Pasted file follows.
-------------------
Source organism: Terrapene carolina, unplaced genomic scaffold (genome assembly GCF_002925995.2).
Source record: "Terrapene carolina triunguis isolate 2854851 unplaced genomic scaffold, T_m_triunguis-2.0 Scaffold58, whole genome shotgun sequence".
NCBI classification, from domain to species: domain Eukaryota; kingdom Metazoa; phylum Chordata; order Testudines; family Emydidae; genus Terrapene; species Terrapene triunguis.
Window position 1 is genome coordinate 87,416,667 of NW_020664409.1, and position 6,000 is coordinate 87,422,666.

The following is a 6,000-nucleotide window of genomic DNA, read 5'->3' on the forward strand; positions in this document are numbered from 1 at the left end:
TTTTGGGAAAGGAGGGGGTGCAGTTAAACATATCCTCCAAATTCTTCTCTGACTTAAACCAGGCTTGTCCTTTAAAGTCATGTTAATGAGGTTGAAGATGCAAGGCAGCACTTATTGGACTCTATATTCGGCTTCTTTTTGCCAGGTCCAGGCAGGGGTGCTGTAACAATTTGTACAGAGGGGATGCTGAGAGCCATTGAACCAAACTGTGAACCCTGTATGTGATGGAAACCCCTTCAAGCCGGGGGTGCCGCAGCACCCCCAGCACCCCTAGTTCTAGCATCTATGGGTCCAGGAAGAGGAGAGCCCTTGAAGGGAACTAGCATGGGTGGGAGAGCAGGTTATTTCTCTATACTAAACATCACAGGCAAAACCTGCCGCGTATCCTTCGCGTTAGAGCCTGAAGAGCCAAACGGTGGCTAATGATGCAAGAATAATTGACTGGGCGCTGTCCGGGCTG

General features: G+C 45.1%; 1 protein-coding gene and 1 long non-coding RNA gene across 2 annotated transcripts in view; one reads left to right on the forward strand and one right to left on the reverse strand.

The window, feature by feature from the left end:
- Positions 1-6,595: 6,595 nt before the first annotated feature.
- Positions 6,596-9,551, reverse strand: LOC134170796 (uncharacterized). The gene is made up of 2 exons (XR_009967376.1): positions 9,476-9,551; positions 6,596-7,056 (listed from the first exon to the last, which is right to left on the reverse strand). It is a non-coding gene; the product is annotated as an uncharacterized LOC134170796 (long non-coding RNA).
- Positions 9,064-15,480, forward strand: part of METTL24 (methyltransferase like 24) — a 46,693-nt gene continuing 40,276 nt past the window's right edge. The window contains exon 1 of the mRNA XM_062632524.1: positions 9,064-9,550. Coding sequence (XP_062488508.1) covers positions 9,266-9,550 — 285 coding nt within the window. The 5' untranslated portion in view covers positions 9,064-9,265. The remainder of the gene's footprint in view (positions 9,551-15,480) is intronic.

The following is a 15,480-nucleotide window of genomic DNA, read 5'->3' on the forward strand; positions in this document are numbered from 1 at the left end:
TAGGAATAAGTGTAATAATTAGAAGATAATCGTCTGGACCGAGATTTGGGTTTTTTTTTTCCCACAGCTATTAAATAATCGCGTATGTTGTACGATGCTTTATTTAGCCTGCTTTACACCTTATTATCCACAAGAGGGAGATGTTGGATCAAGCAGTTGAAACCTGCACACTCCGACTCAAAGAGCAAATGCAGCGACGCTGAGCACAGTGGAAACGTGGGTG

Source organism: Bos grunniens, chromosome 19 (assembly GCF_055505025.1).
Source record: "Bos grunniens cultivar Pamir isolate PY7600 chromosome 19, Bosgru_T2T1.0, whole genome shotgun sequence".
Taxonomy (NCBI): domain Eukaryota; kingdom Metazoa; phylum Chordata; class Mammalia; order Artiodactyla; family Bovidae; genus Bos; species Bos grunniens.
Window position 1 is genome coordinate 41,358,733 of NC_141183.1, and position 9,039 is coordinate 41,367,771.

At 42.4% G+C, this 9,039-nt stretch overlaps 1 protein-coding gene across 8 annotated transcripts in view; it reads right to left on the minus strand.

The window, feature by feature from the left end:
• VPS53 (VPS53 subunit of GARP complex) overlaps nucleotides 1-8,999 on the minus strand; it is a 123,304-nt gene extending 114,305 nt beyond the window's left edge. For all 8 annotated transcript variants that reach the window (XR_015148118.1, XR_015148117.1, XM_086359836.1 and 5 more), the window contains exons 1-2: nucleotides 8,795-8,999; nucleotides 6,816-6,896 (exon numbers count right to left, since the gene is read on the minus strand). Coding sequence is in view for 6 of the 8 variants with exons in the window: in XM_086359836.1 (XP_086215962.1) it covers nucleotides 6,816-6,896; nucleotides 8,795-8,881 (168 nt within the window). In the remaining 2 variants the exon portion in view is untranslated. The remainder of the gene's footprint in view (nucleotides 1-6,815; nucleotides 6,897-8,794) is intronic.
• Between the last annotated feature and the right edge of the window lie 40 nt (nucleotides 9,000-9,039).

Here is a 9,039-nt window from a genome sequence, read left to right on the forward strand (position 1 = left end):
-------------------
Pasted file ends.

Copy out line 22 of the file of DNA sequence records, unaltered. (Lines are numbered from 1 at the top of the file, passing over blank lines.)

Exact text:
Here is a 9,039-nt window from a genome sequence, read left to right on the forward strand (position 1 = left end):